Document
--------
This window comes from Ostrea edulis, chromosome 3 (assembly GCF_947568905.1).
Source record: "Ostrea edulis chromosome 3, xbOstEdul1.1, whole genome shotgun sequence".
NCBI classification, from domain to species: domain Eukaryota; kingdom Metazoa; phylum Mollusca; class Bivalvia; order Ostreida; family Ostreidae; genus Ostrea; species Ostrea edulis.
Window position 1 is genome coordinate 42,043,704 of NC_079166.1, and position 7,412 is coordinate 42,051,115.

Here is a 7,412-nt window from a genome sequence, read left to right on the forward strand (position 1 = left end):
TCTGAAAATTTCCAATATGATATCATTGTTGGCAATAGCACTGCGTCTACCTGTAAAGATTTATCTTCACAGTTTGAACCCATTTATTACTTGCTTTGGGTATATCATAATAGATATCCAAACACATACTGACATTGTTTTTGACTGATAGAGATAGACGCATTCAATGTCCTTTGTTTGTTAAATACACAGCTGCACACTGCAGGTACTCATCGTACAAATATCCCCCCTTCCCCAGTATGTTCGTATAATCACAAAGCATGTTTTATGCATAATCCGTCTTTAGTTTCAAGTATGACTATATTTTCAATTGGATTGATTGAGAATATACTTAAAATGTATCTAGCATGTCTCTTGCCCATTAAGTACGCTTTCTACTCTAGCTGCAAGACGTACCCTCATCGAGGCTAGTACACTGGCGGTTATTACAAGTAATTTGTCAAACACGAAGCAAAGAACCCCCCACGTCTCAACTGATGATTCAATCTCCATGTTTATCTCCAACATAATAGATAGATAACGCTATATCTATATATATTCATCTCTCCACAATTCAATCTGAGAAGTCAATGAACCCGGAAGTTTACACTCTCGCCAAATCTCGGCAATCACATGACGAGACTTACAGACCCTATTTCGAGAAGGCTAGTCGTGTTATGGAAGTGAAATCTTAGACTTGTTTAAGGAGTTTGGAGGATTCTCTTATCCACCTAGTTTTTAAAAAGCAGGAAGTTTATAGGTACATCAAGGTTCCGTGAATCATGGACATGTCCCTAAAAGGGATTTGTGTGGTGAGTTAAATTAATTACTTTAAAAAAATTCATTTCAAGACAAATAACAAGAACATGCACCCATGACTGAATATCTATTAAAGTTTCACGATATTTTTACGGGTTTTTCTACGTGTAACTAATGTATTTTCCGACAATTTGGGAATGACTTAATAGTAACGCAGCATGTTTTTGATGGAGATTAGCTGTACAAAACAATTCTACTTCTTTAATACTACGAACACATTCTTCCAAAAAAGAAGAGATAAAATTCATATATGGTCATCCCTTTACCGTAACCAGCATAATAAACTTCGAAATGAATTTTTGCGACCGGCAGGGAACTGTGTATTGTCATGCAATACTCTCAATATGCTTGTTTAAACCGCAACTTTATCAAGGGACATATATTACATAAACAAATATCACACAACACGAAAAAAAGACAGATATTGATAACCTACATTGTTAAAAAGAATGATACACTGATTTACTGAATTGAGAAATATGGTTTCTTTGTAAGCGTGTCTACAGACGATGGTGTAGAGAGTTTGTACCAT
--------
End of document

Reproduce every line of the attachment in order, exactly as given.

This window comes from Ostrea edulis, chromosome 3 (assembly GCF_947568905.1).
Source record: "Ostrea edulis chromosome 3, xbOstEdul1.1, whole genome shotgun sequence".
NCBI classification, from domain to species: domain Eukaryota; kingdom Metazoa; phylum Mollusca; class Bivalvia; order Ostreida; family Ostreidae; genus Ostrea; species Ostrea edulis.
Window position 1 is genome coordinate 42,043,704 of NC_079166.1, and position 7,412 is coordinate 42,051,115.

Here is a 7,412-nt window from a genome sequence, read left to right on the forward strand (position 1 = left end):
TCTGAAAATTTCCAATATGATATCATTGTTGGCAATAGCACTGCGTCTACCTGTAAAGATTTATCTTCACAGTTTGAACCCATTTATTACTTGCTTTGGGTATATCATAATAGATATCCAAACACATACTGACATTGTTTTTGACTGATAGAGATAGACGCATTCAATGTCCTTTGTTTGTTAAATACACAGCTGCACACTGCAGGTACTCATCGTACAAATATCCCCCCTTCCCCAGTATGTTCGTATAATCACAAAGCATGTTTTATGCATAATCCGTCTTTAGTTTCAAGTATGACTATATTTTCAATTGGATTGATTGAGAATATACTTAAAATGTATCTAGCATGTCTCTTGCCCATTAAGTACGCTTTCTACTCTAGCTGCAAGACGTACCCTCATCGAGGCTAGTACACTGGCGGTTATTACAAGTAATTTGTCAAACACGAAGCAAAGAACCCCCCACGTCTCAACTGATGATTCAATCTCCATGTTTATCTCCAACATAATAGATAGATAACGCTATATCTATATATATTCATCTCTCCACAATTCAATCTGAGAAGTCAATGAACCCGGAAGTTTACACTCTCGCCAAATCTCGGCAATCACATGACGAGACTTACAGACCCTATTTCGAGAAGGCTAGTCGTGTTATGGAAGTGAAATCTTAGACTTGTTTAAGGAGTTTGGAGGATTCTCTTATCCACCTAGTTTTTAAAAAGCAGGAAGTTTATAGGTACATCAAGGTTCCGTGAATCATGGACATGTCCCTAAAAGGGATTTGTGTGGTGAGTTAAATTAATTACTTTAAAAAAATTCATTTCAAGACAAATAACAAGAACATGCACCCATGACTGAATATCTATTAAAGTTTCACGATATTTTTACGGGTTTTTCTACGTGTAACTAATGTATTTTCCGACAATTTGGGAATGACTTAATAGTAACGCAGCATGTTTTTGATGGAGATTAGCTGTACAAAACAATTCTACTTCTTTAATACTACGAACACATTCTTCCAAAAAAGAAGAGATAAAATTCATATATGGTCATCCCTTTACCGTAACCAGCATAATAAACTTCGAAATGAATTTTTGCGACCGGCAGGGAACTGTGTATTGTCATGCAATACTCTCAATATGCTTGTTTAAACCGCAACTTTATCAAGGGACATATATTACATAAACAAATATCACACAACACGAAAAAAAGACAGATATTGATAACCTACATTGTTAAAAAGAATGATACACTGATTTACTGAATTGAGAAATATGGTTTCTTTGTAAGCGTGTCTACAGACGATGGTGTAGAGAGTTTGTACCAT